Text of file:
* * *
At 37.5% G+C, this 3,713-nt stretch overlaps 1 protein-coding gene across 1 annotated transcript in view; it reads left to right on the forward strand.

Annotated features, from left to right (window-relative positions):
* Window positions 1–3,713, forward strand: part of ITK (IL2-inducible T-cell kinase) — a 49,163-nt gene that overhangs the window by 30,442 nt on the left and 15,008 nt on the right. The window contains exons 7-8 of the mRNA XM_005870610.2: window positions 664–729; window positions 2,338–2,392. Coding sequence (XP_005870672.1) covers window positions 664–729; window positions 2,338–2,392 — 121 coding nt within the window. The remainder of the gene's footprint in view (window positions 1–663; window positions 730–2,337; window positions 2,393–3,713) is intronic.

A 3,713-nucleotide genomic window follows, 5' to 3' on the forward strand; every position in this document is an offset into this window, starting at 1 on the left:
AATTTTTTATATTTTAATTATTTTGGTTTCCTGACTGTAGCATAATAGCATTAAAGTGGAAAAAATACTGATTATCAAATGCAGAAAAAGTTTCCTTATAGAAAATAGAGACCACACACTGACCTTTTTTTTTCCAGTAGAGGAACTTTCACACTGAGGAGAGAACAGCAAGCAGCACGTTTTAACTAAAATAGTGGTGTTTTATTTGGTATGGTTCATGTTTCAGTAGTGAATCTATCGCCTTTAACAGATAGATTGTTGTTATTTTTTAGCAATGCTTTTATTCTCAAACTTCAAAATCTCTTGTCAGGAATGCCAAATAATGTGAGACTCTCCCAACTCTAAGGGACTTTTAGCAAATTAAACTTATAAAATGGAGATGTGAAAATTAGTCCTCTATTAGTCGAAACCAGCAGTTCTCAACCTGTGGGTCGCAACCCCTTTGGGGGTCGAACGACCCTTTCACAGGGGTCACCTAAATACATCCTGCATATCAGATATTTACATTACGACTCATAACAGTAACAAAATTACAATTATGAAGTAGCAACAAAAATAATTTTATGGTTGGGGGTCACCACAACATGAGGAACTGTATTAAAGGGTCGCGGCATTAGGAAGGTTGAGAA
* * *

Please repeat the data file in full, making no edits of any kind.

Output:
At 37.5% G+C, this 3,713-nt stretch overlaps 1 protein-coding gene across 1 annotated transcript in view; it reads left to right on the forward strand.

Annotated features, from left to right (window-relative positions):
* Window positions 1–3,713, forward strand: part of ITK (IL2-inducible T-cell kinase) — a 49,163-nt gene that overhangs the window by 30,442 nt on the left and 15,008 nt on the right. The window contains exons 7-8 of the mRNA XM_005870610.2: window positions 664–729; window positions 2,338–2,392. Coding sequence (XP_005870672.1) covers window positions 664–729; window positions 2,338–2,392 — 121 coding nt within the window. The remainder of the gene's footprint in view (window positions 1–663; window positions 730–2,337; window positions 2,393–3,713) is intronic.

A 3,713-nucleotide genomic window follows, 5' to 3' on the forward strand; every position in this document is an offset into this window, starting at 1 on the left:
AATTTTTTATATTTTAATTATTTTGGTTTCCTGACTGTAGCATAATAGCATTAAAGTGGAAAAAATACTGATTATCAAATGCAGAAAAAGTTTCCTTATAGAAAATAGAGACCACACACTGACCTTTTTTTTTCCAGTAGAGGAACTTTCACACTGAGGAGAGAACAGCAAGCAGCACGTTTTAACTAAAATAGTGGTGTTTTATTTGGTATGGTTCATGTTTCAGTAGTGAATCTATCGCCTTTAACAGATAGATTGTTGTTATTTTTTAGCAATGCTTTTATTCTCAAACTTCAAAATCTCTTGTCAGGAATGCCAAATAATGTGAGACTCTCCCAACTCTAAGGGACTTTTAGCAAATTAAACTTATAAAATGGAGATGTGAAAATTAGTCCTCTATTAGTCGAAACCAGCAGTTCTCAACCTGTGGGTCGCAACCCCTTTGGGGGTCGAACGACCCTTTCACAGGGGTCACCTAAATACATCCTGCATATCAGATATTTACATTACGACTCATAACAGTAACAAAATTACAATTATGAAGTAGCAACAAAAATAATTTTATGGTTGGGGGTCACCACAACATGAGGAACTGTATTAAAGGGTCGCGGCATTAGGAAGGTTGAGAA